AI mind-readers can eavesdrop on people’s brains

Suppose you could read someone’s thoughts. What would you do? Avoid arguments? Strike up new friendships? Or perhaps extract a story from someone’s mind?

The latter has now actually happened. Researchers at the University of Texas, in Austin, USA, used artificial intelligence (AI) to translate people’s brain activity into a text. And it turns out to be reasonably accurate.

This isn’t idle speculation: this is a published study in Nature Neuroscience.

Train hard

The mind reader in question is an algorithm called a semantic decoder. It’s based on a language model similar to the one used by large-language model chatbots such as ChatGPT and Google’s Bard. Although the decoder did need to be trained before it was able to translate brain activity.

Each of the seven participants had to lie in an fMRI brain scanner for up to 16 hours while listening intently to podcasts. The AI thus learned to associate words and phrases with a particular brain activity.

Fooling around

Then came the test. The candidates had to lie down in the brain scanner again but this time they listened to a story. The semantic decoded then fabricated words based on the brain activity.

So, how well did it work? The results tended to be a literal representation of the story, but they were reasonably close. For example, “I don’t have my driver’s licence yet” translated as “She has not even started to learn to drive yet”. More examples below:

As ever with AI, ethical issues rear their head. What about privacy, for example? The researchers have a rebuttal to that. They say that you have to undergo intensive training before the computer can extract the right data from your head.

As such, it’s impossible to “read” the thoughts of a random passerby. Moreover, you can easily fool the computer by thinking about something else while listening to a story.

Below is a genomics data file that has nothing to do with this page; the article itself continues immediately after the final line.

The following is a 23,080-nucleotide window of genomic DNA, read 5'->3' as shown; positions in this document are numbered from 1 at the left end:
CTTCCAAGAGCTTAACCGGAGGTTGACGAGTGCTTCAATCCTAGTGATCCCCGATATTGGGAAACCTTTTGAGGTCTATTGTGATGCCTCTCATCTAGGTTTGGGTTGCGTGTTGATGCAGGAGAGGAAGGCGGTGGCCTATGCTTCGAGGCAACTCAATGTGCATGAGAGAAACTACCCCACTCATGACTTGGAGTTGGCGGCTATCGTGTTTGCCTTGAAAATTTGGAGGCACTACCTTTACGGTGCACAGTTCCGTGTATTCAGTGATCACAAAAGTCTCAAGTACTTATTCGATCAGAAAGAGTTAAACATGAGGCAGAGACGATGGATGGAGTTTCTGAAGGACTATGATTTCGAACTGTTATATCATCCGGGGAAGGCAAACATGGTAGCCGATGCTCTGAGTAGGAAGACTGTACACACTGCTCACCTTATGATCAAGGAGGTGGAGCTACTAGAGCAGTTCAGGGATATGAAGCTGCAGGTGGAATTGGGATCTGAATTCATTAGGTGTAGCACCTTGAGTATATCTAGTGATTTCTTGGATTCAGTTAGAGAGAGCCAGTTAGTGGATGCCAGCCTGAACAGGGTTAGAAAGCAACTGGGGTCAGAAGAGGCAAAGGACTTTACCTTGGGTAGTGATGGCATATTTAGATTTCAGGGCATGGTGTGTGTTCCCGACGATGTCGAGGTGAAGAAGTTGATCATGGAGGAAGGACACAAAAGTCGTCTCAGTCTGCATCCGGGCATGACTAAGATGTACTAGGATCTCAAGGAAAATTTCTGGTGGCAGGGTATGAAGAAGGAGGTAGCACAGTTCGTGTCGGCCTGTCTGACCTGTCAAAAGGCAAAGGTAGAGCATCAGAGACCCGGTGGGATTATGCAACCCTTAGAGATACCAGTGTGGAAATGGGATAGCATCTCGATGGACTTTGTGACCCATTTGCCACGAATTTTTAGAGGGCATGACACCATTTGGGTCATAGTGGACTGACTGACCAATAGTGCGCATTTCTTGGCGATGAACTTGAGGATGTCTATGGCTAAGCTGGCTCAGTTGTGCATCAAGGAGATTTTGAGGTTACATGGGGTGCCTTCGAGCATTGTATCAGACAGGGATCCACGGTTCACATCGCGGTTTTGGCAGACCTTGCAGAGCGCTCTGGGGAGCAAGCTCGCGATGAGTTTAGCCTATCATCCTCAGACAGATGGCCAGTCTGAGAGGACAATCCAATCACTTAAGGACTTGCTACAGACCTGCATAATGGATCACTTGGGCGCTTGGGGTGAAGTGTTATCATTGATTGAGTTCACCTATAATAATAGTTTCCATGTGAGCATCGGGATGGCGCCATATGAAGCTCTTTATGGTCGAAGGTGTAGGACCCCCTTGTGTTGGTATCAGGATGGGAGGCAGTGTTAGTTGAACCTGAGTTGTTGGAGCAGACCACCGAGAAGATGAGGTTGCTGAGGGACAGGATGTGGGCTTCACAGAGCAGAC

Making it portable

In short, at this point we don’t have to worry. But the researchers do want to develop the brain activity decoder further. For example, by making it portable (that can be done by using another brain imaging technique instead of fMRI) and training more hours so that it learns to associate even better.

Next, the decoder actually has applications. People who cannot speak (in cases of stroke or muscle disease ALS, for example) could still use it to communicate with others. Or you could control devices with your thoughts.

How AI mind-reading works

“The researchers cleverly use modern AI techniques to decode language from fMRI measurements,” said neurocomputer scientist Harm Brouwer of Tilburg University.

“Whereas previously these kinds of brain-computer interface models could only decode letter sequences, words or short phrases, this new method is able to extract relatively long pieces of text from brain activity.”

University of Twente neuroscientist Michel van Putten is also impressed with the study. “The researchers show for the first time that it is possible to ‘eavesdrop’ on language in a non-invasive way (i.e. without an implant).”

One of the challenges, he said, was the average word frequency of the English language: just over two words per second. “MRI measures down to periods of ten seconds. So the brain activity in that period is caused by as many as 20 words. All the more clever that the decoder still managed to produce a reasonable text. It did so by, among other things, generating the most likely word sequences.”

Applications of AI mind-reading

Sadly, applications for patients with communication problems are still a long way off, according to van Putten. “Partly because in these people the brain areas involved in language may function differently. But it is certainly interesting.”

Finally, Brewer likes that the team is also trying to find out if there are specific brain regions that contribute to successful decoding. “Despite finding no major differences, this perspective offers a much-needed breath of fresh air in the AI world of neuroscience.”

Sources: Nature Neuroscience, University of Texas at Austin via EurekAlert!

This article was originally published on KIJK Magazine and can be read in Dutch here.

Marysa van den Berg

Marysa van den Berg writes about science, nature and technology for Kijk Magazine in the Netherlands.